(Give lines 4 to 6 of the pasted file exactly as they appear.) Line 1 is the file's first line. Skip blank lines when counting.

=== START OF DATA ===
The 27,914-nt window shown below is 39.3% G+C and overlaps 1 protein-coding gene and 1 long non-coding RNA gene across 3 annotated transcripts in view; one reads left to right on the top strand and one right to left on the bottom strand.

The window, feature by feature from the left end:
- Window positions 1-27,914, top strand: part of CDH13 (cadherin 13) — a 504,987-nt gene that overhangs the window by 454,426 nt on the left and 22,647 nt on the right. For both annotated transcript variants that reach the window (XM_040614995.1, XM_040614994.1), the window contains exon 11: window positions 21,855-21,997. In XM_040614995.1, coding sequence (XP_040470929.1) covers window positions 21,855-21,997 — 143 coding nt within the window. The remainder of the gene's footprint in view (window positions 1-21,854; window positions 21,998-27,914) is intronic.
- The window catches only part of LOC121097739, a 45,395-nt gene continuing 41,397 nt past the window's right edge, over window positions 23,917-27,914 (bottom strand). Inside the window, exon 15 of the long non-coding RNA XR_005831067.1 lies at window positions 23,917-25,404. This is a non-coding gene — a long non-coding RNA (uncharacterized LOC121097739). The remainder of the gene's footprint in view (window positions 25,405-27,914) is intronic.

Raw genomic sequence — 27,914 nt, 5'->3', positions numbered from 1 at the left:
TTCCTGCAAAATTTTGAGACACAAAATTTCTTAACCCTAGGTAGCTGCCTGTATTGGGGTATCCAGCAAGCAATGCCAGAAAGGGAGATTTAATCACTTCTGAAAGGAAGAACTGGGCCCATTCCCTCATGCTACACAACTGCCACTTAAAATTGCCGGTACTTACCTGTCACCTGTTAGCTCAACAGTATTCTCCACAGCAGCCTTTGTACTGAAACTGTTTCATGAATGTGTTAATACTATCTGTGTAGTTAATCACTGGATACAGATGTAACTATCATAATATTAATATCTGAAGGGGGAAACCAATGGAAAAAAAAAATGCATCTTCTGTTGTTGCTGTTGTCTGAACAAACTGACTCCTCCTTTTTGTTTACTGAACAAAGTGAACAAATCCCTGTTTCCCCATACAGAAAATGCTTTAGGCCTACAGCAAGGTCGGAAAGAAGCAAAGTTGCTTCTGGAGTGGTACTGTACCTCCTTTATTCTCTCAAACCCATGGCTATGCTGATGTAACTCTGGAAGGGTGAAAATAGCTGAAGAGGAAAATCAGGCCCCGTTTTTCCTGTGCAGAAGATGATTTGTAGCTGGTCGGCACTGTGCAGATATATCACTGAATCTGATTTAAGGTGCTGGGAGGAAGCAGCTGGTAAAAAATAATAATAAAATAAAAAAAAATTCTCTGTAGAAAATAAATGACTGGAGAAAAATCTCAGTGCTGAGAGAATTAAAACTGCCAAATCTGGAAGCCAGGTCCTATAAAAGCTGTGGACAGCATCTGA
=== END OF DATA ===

- The window catches only part of LOC121097739, a 45,395-nt gene continuing 41,397 nt past the window's right edge, over window positions 23,917-27,914 (bottom strand). Inside the window, exon 15 of the long non-coding RNA XR_005831067.1 lies at window positions 23,917-25,404. This is a non-coding gene — a long non-coding RNA (uncharacterized LOC121097739). The remainder of the gene's footprint in view (window positions 25,405-27,914) is intronic.

Raw genomic sequence — 27,914 nt, 5'->3', positions numbered from 1 at the left:
TTCCTGCAAAATTTTGAGACACAAAATTTCTTAACCCTAGGTAGCTGCCTGTATTGGGGTATCCAGCAAGCAATGCCAGAAAGGGAGATTTAATCACTTCTGAAAGGAAGAACTGGGCCCATTCCCTCATGCTACACAACTGCCACTTAAAATTGCCGGTACTTACCTGTCACCTGTTAGCTCAACAGTATTCTCCACAGCAGCCTTTGTACTGAAACTGTTTCATGAATGTGTTAATACTATCTGTGTAGTTAATCACTGGATACAGATGTAACTATCATAATATTAATATCTGAAGGGGGAAACCAATGGAAAAAAAAAATGCATCTTCTGTTGTTGCTGTTGTCTGAACAAACTGACTCCTCCTTTTTGTTTACTGAACAAAGTGAACAAATCCCTGTTTCCCCATACAGAAAATGCTTTAGGCCTACAGCAAGGTCGGAAAGAAGCAAAGTTGCTTCTGGAGTGGTACTGTACCTCCTTTATTCTCTCAAACCCATGGCTATGCTGATGTAACTCTGGAAGGGTGAAAATAGCTGAAGAGGAAAATCAGGCCCCGTTTTTCCTGTGCAGAAGATGATTTGTAGCTGGTCGGCACTGTGCAGATATATCACTGAATCTGATTTAAGGTGCTGGGAGGAAGCAGCTGGTAAAAAATAATAATAAAATAAAAAAAAATTCTCTGTAGAAAATAAATGACTGGAGAAAAATCTCAGTGCTGAGAGAATTAAAACTGCCAAATCTGGAAGCCAGGTCCTATAAAAGCTGTGGACAGCATCTGA